The golden everlasting has proven very adaptable to cultivation. It was propagated and developed in Germany in the 1850s, and annual cultivars in a host of colour forms from white to bronze to purple flowers became available. Many of these are still sold in mixed seed packs. In Australia, many cultivars are perennial shrubs, which have become popular garden plants. Sturdier, long-stemmed forms are used commercially in the cut flower industry.

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Thursday, 28 April 2022

FFF542 - BANANA FLOWERS

Banana is the common name for herbaceous plants of the genus Musa and for the fruit they produce. Bananas come in a variety of sizes and colours when ripe, including yellow, purple, and red. Almost all modern edible parthenocarpic bananas come from two wild species – Musa acuminata and Musa balbisiana. The scientific names of bananas are Musa acuminata, Musa balbisiana or hybrids Musa acuminata × balbisiana, depending on their genomic constitution. The old scientific names Musa sapientum and Musa paradisiaca are no longer used.

Bananas are native to tropical South and Southeast Asia, and are likely to have been first domesticated in Papua New Guinea. Today, they are cultivated throughout the tropics and subtropics. They are grown in at least 107 countries, primarily for their fruit, and to a lesser extent to make fibre, banana wine and as ornamental plants. Our climate in Melbourne is sufficiently mild in winter to allow banana "trees" to survive and in summer it is not unusual to see many banana plants in gardens bearing fruit. This specimen photographed here thrives in our next door neighbours' garden and much more than the fruit, it is the flowers that fascinate me!

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Thursday, 21 April 2022

FFF541 - STRAWFLOWERS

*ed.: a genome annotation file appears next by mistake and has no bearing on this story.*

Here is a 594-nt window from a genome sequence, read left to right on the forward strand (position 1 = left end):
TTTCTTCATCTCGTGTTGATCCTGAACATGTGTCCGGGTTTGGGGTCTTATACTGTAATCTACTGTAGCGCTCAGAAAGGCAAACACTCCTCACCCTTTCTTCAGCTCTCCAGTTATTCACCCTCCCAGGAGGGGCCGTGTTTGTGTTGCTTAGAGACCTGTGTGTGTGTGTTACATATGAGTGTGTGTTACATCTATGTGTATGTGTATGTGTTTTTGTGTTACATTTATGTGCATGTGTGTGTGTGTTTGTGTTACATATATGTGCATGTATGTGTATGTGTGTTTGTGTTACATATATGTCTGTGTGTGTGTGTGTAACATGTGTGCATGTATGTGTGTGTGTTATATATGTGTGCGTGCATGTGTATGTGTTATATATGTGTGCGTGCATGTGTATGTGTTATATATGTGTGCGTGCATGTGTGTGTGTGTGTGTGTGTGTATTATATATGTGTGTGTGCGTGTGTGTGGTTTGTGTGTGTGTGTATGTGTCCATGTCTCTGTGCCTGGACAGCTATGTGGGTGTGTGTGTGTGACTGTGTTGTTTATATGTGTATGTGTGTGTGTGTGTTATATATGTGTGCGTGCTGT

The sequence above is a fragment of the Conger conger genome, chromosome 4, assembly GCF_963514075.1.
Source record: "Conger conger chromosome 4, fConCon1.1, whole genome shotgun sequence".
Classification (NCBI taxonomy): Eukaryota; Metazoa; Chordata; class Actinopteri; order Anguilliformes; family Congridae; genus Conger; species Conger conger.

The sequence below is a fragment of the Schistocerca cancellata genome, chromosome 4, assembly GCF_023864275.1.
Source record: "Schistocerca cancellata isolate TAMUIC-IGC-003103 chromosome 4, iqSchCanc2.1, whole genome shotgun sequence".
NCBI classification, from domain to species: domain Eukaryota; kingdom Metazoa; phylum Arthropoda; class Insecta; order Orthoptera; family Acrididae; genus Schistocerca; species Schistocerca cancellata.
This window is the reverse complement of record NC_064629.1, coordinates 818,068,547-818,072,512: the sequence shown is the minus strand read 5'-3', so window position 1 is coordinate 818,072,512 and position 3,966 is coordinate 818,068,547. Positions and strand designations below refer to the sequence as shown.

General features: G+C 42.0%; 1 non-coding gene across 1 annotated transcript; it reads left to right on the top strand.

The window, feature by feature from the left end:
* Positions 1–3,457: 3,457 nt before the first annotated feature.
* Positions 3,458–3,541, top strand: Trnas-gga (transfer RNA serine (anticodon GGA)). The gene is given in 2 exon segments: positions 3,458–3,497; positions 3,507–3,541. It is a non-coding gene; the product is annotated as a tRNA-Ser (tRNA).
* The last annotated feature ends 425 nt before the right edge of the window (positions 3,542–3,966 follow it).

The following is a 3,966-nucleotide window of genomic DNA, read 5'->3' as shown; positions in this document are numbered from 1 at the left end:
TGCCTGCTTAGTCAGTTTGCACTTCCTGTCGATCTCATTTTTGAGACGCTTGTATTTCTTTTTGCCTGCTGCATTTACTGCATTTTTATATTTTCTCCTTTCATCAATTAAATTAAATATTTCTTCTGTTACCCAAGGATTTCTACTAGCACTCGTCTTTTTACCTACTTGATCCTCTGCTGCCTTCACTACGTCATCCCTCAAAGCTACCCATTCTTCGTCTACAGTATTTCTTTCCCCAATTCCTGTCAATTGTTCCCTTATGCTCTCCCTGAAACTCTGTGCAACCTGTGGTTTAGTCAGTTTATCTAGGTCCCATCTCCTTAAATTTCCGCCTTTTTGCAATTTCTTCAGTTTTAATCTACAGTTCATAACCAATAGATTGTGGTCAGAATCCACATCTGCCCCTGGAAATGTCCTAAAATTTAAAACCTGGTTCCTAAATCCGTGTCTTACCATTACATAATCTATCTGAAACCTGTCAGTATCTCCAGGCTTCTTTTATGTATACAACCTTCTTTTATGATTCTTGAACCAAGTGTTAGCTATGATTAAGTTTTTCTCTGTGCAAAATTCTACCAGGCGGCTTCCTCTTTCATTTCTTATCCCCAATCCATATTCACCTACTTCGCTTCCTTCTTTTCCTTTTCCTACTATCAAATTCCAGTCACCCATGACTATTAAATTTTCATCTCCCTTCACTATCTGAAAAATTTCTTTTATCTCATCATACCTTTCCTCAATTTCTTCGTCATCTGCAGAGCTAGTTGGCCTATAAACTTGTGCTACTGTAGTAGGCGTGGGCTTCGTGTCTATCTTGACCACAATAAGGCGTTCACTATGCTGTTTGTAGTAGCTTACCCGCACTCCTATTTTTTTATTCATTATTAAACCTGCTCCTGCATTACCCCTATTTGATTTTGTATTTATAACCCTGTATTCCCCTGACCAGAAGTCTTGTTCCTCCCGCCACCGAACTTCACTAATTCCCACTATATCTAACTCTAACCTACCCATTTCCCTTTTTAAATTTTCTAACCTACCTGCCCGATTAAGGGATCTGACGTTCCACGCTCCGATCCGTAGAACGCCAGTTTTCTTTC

Xerochrysum bracteatum, commonly known as the golden everlasting or strawflower, is a flowering plant in the family Asteraceae native to Australia. Described by Étienne Pierre Ventenat in 1803, it was known as Helichrysum bracteatum for many years before being transferred to a new genus Xerochrysum in 1990. It grows as a woody or herbaceous perennial or annual shrub up to a metre tall with green or grey leafy foliage.

Golden yellow or white flower heads are produced from spring to autumn; their distinctive feature is the papery bracts that resemble petals. The species is widespread, growing in a variety of habitats across the country, from rainforest margins to deserts and subalpine areas. The golden everlasting serves as food for various larvae of lepidopterans (butterflies and moths), and adult butterflies, hoverflies, native bees, small beetles, and grasshoppers visit the flower heads.

The golden everlasting has proven very adaptable to cultivation. It was propagated and developed in Germany in the 1850s, and annual cultivars in a host of colour forms from white to bronze to purple flowers became available. Many of these are still sold in mixed seed packs. In Australia, many cultivars are perennial shrubs, which have become popular garden plants. Sturdier, long-stemmed forms are used commercially in the cut flower industry.